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Students Failing to Get UE Ushered Into Uni Anyway
VUWSA is calling for an urgent review into changes made to University Entrance standards after 2014 saw a dramatic drop in Year 13 students gaining UE and 123 students requiring remedial work before gaining entry to Vic.
After the implementation of tougher standards by the New Zealand Qualifications Authority last year, students now need 60 credits overall to gain UE—an increase on the previously accepted 42. The number of NCEA Level Three credits required from approved subjects has also increased, from 14 credits each from two approved subjects to 14 credits each in three approved subjects.
58.3 per cent of year 13 students achieved UE last year, compared to 71 per cent in 2013, a reduction of around 4,400 students. Only a third of Māori and Pasifika students gained UE, down from about half in 2014.
Education Minister Hekia Parata has defended the changes, saying a drop was expected. However, when NZQA announced the change in standards, the organisation claimed it did not expect a dramatic fall in the number of school leavers achieving UE- oh how wrong they were.
The University remains supportive of the changes. Dr Allison Kirkman, Vice-Provost (Academic and Equity), said the new standards “reflect the level of learning students need to reach in order to be successful at university.”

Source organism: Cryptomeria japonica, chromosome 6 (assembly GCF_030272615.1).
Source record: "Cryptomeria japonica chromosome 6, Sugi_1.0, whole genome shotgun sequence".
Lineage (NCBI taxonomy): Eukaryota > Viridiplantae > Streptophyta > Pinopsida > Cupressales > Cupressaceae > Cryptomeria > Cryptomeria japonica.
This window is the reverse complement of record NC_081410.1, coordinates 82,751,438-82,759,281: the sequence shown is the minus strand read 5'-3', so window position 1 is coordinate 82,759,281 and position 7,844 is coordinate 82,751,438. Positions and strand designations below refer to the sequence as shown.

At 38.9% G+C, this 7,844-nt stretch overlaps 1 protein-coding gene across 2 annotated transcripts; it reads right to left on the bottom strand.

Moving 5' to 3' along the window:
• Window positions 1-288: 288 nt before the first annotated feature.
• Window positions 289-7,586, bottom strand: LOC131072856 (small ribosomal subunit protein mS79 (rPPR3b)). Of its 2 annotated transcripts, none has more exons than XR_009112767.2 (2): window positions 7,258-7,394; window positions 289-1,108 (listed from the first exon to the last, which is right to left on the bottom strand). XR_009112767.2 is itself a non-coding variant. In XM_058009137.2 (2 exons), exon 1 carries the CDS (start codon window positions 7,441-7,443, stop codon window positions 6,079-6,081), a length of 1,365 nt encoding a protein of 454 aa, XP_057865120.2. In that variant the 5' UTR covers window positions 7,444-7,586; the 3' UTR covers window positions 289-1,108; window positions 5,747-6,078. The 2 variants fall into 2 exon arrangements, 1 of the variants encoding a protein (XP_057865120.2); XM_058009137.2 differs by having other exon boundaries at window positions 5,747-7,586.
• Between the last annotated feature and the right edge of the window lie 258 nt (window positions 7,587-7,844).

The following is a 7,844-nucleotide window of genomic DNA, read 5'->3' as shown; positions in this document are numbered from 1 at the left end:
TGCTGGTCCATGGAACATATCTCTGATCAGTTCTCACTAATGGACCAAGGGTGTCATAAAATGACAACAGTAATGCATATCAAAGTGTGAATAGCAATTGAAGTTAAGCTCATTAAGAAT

360 students without UE applied to study at Victoria in 2015—double the usual figure, according to Vice-Chancellor Grant Guilford. 175 would have had enough credits for UE under the old standard.
Victoria worked individually with the 175 students, 121 of whom went back to school—either their high school or correspondence school—and gained the necessary credits to study at Victoria in 2015. Two students were also accepted under special admission.
“These students have been assessed, received good literacy and numeracy results and, overall, had excellent academic standards,” Kirkman said.
VUWSA has criticised the changes, and says that the drop following the new standards “show that we are losing potential bright minds at university.
“Forcing students who just miss out on UE to do bridging courses only increases the already high level of debt that they will graduate with,” said VUWSA President Rick Zwaan.
The PPTA has also criticised the changes, and has called on NZQA to investigate “because we want to see whether the changes have actually had the desired impact.”
Harlene Hayne, chairperson of Universities New Zealand, said that universities support the changes, but the number of students falling short was well over their estimates and she was “not sure what else we can make about the very high number of students who didn’t make the cut.